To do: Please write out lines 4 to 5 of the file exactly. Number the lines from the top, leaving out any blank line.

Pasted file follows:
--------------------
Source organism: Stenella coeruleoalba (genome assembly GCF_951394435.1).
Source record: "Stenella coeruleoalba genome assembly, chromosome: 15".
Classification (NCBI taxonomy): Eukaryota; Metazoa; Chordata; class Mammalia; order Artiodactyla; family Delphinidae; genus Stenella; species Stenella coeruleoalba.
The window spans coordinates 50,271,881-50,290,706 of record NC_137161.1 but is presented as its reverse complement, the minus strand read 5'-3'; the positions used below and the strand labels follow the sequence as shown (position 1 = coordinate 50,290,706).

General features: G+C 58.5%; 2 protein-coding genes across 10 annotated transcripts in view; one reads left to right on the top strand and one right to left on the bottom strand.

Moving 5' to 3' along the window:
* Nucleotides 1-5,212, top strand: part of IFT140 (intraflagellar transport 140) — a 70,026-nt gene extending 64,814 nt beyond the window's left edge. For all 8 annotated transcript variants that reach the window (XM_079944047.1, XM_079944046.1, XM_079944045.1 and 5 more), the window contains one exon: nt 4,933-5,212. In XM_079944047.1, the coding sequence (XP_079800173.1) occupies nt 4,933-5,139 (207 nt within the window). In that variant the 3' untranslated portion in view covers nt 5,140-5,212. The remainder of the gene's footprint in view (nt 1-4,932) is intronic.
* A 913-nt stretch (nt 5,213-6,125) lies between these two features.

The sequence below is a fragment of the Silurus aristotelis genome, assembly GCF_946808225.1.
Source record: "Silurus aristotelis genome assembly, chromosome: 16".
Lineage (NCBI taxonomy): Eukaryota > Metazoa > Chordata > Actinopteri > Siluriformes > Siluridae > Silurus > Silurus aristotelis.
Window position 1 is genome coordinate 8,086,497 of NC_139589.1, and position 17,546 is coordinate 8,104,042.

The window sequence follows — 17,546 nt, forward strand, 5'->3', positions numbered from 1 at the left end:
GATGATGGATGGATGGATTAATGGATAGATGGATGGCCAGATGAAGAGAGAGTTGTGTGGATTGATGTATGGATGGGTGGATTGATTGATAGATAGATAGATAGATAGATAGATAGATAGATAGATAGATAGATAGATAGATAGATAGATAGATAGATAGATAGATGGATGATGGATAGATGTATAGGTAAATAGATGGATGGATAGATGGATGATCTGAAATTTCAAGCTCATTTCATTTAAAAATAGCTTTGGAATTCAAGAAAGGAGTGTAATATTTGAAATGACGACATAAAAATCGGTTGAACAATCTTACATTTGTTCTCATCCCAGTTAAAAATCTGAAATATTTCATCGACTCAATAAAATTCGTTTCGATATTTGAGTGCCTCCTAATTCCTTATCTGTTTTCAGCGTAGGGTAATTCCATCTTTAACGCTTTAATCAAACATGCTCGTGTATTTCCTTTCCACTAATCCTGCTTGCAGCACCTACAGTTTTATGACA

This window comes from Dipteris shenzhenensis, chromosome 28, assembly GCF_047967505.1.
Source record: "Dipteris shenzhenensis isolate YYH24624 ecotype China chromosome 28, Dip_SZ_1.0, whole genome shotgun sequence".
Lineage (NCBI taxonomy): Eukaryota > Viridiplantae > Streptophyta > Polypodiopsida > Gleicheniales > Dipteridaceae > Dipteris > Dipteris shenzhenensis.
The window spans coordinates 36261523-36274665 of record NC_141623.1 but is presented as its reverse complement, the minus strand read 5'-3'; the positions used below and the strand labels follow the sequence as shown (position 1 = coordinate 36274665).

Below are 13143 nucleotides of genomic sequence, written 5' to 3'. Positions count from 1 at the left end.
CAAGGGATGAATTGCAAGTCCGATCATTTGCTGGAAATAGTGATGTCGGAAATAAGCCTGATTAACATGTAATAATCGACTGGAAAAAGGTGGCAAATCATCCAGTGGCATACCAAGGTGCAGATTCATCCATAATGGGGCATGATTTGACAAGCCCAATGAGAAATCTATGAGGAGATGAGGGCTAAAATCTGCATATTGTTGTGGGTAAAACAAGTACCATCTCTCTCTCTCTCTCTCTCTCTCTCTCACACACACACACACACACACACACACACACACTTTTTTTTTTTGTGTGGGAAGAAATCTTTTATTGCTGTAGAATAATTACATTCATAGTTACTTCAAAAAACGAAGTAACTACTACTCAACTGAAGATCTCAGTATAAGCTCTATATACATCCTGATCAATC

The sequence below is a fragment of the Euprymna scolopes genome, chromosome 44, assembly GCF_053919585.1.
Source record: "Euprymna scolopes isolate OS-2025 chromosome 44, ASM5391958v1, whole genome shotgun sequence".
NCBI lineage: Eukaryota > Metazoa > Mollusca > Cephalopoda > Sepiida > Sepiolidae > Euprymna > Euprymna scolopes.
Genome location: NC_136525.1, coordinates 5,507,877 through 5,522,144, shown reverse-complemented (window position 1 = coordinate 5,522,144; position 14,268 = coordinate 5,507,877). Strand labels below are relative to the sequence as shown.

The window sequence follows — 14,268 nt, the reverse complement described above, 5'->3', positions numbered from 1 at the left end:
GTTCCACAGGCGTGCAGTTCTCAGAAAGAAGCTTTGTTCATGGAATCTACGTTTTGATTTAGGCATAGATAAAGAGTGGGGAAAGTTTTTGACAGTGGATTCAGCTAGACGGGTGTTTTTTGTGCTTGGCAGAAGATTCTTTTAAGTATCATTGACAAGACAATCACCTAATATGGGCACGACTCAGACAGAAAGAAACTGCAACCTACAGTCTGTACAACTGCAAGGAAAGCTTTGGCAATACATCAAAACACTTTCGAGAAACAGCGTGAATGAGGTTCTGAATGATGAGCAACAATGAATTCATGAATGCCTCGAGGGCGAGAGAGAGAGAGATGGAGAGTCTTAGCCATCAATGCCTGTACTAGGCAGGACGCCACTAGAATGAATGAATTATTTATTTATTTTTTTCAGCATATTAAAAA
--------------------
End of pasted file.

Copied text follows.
The window spans coordinates 50,271,881-50,290,706 of record NC_137161.1 but is presented as its reverse complement, the minus strand read 5'-3'; the positions used below and the strand labels follow the sequence as shown (position 1 = coordinate 50,290,706).

General features: G+C 58.5%; 2 protein-coding genes across 10 annotated transcripts in view; one reads left to right on the top strand and one right to left on the bottom strand.